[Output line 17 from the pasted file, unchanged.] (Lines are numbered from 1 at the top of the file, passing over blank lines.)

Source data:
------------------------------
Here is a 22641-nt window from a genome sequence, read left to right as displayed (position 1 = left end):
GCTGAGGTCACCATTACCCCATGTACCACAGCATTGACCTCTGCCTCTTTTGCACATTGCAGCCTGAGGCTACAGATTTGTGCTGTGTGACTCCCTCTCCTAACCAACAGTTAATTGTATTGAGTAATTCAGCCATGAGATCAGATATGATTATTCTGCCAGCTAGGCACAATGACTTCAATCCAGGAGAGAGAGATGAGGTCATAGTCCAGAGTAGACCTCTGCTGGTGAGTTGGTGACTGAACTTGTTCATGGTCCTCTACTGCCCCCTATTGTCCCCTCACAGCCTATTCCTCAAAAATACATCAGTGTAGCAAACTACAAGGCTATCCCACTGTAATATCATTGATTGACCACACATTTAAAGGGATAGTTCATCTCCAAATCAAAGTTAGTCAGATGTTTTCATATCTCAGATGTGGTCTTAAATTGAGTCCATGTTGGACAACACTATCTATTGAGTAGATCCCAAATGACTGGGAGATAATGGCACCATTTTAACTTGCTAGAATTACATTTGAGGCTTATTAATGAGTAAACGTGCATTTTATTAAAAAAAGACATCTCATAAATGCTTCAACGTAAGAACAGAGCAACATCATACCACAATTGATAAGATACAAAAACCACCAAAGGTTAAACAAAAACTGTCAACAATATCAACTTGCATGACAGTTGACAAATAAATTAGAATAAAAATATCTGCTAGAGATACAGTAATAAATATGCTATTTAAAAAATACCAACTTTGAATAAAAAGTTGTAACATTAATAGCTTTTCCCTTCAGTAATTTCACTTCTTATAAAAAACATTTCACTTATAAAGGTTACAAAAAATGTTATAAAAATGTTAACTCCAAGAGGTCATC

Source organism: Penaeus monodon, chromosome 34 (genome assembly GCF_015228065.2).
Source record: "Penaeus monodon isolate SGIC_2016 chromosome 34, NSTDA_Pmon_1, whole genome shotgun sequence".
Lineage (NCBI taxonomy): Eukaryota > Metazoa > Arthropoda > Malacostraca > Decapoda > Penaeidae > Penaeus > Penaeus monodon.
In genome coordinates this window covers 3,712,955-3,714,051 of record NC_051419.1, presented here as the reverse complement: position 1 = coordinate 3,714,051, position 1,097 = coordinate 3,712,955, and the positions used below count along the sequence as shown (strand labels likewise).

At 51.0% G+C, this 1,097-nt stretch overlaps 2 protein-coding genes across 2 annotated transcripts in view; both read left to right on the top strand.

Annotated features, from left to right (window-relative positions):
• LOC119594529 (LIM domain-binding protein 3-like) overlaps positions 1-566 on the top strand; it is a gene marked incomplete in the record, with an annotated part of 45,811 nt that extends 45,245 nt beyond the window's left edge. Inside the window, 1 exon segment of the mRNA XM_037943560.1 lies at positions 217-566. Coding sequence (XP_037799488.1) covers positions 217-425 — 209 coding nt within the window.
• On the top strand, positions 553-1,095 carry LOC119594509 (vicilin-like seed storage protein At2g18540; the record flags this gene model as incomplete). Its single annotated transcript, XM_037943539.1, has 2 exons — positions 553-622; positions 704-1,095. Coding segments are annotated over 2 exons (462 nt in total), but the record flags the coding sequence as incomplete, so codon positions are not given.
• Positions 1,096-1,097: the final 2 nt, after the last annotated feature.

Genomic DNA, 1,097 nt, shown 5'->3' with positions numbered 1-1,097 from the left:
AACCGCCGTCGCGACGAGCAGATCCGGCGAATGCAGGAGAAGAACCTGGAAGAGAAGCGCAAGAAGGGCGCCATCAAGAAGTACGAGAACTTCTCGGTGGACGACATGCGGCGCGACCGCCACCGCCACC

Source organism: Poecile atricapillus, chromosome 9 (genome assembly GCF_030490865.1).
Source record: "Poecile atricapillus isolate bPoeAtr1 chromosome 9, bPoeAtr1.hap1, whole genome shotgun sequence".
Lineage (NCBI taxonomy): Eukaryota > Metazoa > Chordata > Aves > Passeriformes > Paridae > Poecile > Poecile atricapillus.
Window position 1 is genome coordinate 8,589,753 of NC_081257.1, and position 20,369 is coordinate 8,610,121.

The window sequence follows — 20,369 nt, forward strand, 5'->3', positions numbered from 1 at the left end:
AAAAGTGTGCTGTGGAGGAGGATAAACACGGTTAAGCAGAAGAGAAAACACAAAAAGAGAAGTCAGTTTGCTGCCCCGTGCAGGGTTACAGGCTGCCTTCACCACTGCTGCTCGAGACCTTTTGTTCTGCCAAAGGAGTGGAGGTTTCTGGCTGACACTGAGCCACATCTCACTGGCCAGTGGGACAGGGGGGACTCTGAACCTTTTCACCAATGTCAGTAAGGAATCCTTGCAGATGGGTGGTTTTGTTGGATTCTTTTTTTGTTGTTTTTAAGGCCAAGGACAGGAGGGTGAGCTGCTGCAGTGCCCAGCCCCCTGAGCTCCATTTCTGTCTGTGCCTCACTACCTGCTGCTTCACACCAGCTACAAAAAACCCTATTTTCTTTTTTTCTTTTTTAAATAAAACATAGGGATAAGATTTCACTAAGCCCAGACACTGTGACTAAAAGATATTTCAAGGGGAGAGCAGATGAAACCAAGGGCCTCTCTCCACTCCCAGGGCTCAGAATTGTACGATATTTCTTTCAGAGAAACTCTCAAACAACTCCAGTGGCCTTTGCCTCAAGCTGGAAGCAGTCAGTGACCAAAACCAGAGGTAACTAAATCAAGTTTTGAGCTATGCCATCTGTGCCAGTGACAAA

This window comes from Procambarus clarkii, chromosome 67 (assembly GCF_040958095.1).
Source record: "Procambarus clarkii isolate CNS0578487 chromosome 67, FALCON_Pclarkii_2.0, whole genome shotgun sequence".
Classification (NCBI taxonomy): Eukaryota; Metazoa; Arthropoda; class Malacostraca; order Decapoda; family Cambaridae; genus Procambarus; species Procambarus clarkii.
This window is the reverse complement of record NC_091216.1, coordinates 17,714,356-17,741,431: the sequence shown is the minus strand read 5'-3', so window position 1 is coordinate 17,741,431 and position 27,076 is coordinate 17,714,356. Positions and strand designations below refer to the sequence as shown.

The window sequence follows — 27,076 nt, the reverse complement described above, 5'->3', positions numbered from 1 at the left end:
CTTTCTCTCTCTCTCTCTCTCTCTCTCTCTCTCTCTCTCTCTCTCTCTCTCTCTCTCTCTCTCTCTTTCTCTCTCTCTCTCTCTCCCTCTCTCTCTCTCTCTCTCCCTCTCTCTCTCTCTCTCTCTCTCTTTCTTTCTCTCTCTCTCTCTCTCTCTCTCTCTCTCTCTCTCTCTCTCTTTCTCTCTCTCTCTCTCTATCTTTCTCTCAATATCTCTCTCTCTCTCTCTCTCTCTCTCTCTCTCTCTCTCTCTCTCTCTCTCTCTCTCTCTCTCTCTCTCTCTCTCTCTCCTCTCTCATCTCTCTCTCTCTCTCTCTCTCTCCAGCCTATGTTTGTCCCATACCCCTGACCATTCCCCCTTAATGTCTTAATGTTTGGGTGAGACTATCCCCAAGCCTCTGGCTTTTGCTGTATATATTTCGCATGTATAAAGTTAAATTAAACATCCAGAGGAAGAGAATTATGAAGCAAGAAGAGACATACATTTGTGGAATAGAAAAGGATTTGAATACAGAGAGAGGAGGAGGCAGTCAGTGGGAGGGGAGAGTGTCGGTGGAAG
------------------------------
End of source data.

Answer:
Window position 1 is genome coordinate 8,589,753 of NC_081257.1, and position 20,369 is coordinate 8,610,121.